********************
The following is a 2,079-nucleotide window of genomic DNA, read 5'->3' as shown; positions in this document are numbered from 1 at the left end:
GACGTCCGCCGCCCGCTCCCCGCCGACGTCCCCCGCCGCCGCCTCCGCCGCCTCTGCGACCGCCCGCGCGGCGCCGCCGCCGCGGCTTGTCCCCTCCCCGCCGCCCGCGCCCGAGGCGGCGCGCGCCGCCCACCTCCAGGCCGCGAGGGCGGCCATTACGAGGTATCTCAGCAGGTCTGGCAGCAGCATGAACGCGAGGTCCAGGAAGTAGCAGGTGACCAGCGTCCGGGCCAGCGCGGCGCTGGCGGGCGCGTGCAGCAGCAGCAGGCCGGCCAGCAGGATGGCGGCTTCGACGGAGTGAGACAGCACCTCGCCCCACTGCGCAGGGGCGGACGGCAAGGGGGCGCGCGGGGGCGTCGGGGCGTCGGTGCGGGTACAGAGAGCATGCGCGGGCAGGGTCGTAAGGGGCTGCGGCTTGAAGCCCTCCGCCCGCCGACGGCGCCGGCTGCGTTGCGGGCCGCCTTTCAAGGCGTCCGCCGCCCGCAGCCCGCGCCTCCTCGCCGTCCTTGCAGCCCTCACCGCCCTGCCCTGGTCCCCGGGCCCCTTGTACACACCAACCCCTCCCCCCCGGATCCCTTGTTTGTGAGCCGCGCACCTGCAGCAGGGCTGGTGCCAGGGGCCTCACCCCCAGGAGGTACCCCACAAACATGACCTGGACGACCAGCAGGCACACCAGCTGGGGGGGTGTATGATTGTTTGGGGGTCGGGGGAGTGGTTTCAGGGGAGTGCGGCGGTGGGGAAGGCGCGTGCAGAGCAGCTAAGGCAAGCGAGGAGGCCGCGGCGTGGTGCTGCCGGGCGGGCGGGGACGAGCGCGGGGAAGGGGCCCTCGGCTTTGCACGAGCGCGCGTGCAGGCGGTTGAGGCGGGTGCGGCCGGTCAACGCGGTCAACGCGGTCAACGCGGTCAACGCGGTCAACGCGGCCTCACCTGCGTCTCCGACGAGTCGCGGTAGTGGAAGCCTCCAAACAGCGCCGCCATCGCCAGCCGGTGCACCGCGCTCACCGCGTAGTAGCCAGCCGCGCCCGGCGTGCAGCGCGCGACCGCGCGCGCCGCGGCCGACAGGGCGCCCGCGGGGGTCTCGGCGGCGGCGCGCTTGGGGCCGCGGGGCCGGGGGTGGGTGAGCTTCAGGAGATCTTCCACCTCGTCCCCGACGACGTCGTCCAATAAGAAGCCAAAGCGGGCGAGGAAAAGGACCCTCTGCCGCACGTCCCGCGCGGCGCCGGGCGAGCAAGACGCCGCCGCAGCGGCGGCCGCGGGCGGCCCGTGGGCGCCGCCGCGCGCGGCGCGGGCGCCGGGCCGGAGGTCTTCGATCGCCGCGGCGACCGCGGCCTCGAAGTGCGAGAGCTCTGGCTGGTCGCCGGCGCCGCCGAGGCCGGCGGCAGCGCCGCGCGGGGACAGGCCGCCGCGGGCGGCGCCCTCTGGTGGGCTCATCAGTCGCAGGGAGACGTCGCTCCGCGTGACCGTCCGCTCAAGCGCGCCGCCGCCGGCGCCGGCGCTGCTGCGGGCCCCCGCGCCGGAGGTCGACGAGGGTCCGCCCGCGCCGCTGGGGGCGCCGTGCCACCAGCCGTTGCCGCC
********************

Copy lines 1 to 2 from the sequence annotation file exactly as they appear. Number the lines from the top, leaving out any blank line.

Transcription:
The following is a 2,079-nucleotide window of genomic DNA, read 5'->3' as shown; positions in this document are numbered from 1 at the left end:
GACGTCCGCCGCCCGCTCCCCGCCGACGTCCCCCGCCGCCGCCTCCGCCGCCTCTGCGACCGCCCGCGCGGCGCCGCCGCCGCGGCTTGTCCCCTCCCCGCCGCCCGCGCCCGAGGCGGCGCGCGCCGCCCACCTCCAGGCCGCGAGGGCGGCCATTACGAGGTATCTCAGCAGGTCTGGCAGCAGCATGAACGCGAGGTCCAGGAAGTAGCAGGTGACCAGCGTCCGGGCCAGCGCGGCGCTGGCGGGCGCGTGCAGCAGCAGCAGGCCGGCCAGCAGGATGGCGGCTTCGACGGAGTGAGACAGCACCTCGCCCCACTGCGCAGGGGCGGACGGCAAGGGGGCGCGCGGGGGCGTCGGGGCGTCGGTGCGGGTACAGAGAGCATGCGCGGGCAGGGTCGTAAGGGGCTGCGGCTTGAAGCCCTCCGCCCGCCGACGGCGCCGGCTGCGTTGCGGGCCGCCTTTCAAGGCGTCCGCCGCCCGCAGCCCGCGCCTCCTCGCCGTCCTTGCAGCCCTCACCGCCCTGCCCTGGTCCCCGGGCCCCTTGTACACACCAACCCCTCCCCCCCGGATCCCTTGTTTGTGAGCCGCGCACCTGCAGCAGGGCTGGTGCCAGGGGCCTCACCCCCAGGAGGTACCCCACAAACATGACCTGGACGACCAGCAGGCACACCAGCTGGGGGGGTGTATGATTGTTTGGGGGTCGGGGGAGTGGTTTCAGGGGAGTGCGGCGGTGGGGAAGGCGCGTGCAGAGCAGCTAAGGCAAGCGAGGAGGCCGCGGCGTGGTGCTGCCGGGCGGGCGGGGACGAGCGCGGGGAAGGGGCCCTCGGCTTTGCACGAGCGCGCGTGCAGGCGGTTGAGGCGGGTGCGGCCGGTCAACGCGGTCAACGCGGTCAACGCGGTCAACGCGGTCAACGCGGCCTCACCTGCGTCTCCGACGAGTCGCGGTAGTGGAAGCCTCCAAACAGCGCCGCCATCGCCAGCCGGTGCACCGCGCTCACCGCGTAGTAGCCAGCCGCGCCCGGCGTGCAGCGCGCGACCGCGCGCGCCGCGGCCGACAGGGCGCCCGCGGGGGTCTCGGCGGCGGCGCGCTTGGGGCCGCGGGGCCGGGGGTGGGTGAGCTTCAGGAGATCTTCCACCTCGTCCCCGACGACGTCGTCCAATAAGAAGCCAAAGCGGGCGAGGAAAAGGACCCTCTGCCGCACGTCCCGCGCGGCGCCGGGCGAGCAAGACGCCGCCGCAGCGGCGGCCGCGGGCGGCCCGTGGGCGCCGCCGCGCGCGGCGCGGGCGCCGGGCCGGAGGTCTTCGATCGCCGCGGCGACCGCGGCCTCGAAGTGCGAGAGCTCTGGCTGGTCGCCGGCGCCGCCGAGGCCGGCGGCAGCGCCGCGCGGGGACAGGCCGCCGCGGGCGGCGCCCTCTGGTGGGCTCATCAGTCGCAGGGAGACGTCGCTCCGCGTGACCGTCCGCTCAAGCGCGCCGCCGCCGGCGCCGGCGCTGCTGCGGGCCCCCGCGCCGGAGGTCGACGAGGGTCCGCCCGCGCCGCTGGGGGCGCCGTGCCACCAGCCGTTGCCGCC